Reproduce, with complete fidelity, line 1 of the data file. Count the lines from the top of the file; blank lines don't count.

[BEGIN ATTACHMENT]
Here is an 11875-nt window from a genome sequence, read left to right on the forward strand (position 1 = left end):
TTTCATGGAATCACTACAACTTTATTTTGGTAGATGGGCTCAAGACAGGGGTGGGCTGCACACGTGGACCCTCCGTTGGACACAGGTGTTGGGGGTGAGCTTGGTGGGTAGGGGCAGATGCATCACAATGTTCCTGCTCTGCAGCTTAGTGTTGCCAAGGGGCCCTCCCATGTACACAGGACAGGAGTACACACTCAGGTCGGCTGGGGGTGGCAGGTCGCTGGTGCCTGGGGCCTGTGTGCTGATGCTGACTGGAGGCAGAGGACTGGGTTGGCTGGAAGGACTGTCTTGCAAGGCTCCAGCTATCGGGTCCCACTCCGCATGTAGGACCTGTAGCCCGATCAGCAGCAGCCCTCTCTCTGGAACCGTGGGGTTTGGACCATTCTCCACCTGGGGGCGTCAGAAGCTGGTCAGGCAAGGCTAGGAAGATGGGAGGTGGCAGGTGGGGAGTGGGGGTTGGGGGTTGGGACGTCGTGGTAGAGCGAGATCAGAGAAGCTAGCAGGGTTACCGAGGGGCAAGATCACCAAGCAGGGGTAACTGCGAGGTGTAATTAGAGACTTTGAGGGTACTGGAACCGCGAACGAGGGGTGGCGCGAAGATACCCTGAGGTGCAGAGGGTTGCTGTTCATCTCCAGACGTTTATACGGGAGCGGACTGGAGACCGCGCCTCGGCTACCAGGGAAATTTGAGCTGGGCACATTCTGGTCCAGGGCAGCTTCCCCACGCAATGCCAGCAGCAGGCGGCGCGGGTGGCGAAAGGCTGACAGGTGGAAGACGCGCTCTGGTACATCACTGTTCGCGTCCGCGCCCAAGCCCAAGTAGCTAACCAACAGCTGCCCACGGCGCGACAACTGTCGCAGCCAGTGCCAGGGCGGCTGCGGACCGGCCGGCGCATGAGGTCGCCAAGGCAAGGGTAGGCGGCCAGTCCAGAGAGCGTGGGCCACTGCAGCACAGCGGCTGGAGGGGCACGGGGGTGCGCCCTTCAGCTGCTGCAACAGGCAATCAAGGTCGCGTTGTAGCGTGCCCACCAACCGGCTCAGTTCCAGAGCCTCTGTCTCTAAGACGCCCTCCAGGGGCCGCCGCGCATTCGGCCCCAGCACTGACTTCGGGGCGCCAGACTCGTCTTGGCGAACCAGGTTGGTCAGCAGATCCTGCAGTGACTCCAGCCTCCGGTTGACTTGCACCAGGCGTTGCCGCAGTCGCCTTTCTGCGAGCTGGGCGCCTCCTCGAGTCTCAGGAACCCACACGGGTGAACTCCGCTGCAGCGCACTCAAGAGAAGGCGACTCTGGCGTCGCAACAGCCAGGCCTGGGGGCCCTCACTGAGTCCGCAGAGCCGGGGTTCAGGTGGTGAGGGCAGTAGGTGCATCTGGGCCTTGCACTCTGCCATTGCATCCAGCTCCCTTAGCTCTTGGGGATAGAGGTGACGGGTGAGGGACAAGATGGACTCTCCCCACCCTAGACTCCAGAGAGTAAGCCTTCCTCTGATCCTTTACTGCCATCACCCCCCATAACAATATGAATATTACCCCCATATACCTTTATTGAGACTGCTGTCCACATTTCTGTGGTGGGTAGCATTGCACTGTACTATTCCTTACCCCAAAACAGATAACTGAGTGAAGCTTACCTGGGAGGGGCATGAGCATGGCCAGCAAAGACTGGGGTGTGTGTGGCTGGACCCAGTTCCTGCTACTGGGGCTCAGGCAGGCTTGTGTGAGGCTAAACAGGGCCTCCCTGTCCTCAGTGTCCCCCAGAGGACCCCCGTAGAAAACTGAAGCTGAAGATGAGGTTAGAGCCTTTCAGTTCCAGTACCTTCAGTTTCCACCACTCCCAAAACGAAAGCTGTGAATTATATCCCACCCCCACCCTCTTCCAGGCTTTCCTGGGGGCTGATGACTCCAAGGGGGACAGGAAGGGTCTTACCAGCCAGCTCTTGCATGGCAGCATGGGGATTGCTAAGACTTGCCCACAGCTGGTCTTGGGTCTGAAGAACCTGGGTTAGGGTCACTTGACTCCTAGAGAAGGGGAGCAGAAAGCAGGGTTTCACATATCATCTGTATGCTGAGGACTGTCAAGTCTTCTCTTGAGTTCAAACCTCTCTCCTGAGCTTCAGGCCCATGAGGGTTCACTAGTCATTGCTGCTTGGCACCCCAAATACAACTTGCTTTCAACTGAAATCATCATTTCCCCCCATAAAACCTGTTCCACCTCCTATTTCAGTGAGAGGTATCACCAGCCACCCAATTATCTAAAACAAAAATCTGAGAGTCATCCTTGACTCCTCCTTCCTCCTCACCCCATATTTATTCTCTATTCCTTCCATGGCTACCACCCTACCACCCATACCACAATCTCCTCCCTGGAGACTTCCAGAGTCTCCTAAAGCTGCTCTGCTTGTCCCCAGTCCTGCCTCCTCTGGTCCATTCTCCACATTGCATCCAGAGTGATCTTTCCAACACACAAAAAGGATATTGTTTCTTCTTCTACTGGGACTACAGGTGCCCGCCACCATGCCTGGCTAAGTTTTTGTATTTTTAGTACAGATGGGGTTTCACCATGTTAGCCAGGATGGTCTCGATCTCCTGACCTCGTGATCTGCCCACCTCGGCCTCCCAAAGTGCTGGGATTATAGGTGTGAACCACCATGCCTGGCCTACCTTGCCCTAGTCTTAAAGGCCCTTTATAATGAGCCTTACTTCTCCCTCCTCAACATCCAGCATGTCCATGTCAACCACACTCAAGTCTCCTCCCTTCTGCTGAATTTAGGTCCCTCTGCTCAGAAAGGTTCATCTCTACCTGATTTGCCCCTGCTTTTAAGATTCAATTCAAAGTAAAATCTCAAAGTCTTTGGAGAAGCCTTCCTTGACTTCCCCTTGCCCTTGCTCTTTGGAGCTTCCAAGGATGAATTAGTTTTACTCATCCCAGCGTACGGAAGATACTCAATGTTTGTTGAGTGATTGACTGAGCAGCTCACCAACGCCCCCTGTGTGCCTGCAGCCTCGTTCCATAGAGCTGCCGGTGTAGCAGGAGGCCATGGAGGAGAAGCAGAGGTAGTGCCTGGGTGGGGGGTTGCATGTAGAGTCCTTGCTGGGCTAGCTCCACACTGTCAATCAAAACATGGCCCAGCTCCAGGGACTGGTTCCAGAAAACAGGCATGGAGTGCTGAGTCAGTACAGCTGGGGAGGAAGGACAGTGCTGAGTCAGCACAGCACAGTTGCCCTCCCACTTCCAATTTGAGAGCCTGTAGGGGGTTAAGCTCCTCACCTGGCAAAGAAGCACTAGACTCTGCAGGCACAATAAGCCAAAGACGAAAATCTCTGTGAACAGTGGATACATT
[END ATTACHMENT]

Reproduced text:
Here is an 11875-nt window from a genome sequence, read left to right on the forward strand (position 1 = left end):